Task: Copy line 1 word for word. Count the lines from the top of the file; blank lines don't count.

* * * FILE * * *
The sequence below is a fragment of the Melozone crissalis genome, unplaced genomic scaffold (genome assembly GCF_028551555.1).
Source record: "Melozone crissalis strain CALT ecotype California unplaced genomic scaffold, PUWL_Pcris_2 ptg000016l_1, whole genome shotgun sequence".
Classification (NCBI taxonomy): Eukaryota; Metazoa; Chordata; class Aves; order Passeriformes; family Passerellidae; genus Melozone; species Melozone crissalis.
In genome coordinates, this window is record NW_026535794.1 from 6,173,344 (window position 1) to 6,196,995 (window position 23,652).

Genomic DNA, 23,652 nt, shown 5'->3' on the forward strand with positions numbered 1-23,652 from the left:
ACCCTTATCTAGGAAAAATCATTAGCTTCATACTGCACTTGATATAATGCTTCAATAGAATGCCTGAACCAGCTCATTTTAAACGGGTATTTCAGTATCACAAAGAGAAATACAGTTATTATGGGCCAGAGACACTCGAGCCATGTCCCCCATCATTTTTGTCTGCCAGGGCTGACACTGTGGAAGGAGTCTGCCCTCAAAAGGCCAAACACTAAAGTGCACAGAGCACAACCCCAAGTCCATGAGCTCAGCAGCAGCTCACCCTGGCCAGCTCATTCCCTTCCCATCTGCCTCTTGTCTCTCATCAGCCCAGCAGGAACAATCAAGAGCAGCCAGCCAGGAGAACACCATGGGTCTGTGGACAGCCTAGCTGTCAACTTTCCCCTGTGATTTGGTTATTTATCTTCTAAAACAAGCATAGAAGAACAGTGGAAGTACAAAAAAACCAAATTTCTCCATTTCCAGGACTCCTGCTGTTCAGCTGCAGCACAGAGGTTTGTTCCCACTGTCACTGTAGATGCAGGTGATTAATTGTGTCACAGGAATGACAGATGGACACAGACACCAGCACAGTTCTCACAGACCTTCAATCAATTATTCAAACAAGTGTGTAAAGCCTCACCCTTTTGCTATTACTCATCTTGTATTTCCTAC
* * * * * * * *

The sequence below is a fragment of the Melozone crissalis genome, unplaced genomic scaffold (genome assembly GCF_028551555.1).